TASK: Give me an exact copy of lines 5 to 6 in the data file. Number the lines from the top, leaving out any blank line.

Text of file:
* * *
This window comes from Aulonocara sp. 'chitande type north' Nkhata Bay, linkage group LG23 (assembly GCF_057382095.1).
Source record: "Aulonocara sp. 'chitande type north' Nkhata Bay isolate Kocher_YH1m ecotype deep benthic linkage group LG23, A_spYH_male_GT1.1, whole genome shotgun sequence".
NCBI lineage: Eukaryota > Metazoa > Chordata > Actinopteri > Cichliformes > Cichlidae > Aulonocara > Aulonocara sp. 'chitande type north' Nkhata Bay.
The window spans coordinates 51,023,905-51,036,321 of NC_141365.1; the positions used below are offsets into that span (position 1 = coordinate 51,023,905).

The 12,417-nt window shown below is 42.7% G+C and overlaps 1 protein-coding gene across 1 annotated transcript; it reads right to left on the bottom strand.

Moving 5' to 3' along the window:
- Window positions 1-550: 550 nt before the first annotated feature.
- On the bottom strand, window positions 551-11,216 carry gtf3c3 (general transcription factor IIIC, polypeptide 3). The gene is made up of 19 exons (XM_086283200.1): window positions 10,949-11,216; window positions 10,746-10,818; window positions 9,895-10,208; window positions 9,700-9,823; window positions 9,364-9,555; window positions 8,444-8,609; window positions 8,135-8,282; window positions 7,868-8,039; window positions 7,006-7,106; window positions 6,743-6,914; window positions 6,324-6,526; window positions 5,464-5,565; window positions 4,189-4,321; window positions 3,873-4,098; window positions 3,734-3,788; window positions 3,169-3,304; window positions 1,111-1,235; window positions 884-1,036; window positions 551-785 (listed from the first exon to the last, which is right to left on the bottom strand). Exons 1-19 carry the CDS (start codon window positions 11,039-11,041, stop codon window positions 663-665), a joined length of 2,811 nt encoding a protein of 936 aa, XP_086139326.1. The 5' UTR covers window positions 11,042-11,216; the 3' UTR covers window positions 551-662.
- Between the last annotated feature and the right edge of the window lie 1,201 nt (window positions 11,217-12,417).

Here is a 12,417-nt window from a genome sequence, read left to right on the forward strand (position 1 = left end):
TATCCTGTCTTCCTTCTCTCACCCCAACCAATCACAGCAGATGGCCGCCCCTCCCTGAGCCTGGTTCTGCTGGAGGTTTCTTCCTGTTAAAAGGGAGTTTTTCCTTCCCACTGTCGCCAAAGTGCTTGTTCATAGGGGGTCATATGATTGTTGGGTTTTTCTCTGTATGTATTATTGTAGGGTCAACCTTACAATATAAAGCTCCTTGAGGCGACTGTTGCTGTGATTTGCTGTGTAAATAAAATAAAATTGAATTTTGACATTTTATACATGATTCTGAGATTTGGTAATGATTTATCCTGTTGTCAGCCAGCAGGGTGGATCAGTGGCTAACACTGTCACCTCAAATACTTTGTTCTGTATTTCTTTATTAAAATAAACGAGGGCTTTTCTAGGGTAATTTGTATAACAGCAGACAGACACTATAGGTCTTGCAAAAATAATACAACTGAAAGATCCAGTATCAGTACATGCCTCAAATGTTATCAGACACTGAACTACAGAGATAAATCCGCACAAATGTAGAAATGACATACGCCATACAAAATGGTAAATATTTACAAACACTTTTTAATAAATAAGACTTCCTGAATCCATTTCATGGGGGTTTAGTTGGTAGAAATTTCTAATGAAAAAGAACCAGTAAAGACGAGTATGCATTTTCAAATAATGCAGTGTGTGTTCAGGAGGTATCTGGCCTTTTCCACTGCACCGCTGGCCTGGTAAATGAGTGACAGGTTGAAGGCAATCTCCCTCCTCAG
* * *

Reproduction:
The 12,417-nt window shown below is 42.7% G+C and overlaps 1 protein-coding gene across 1 annotated transcript; it reads right to left on the bottom strand.

Moving 5' to 3' along the window: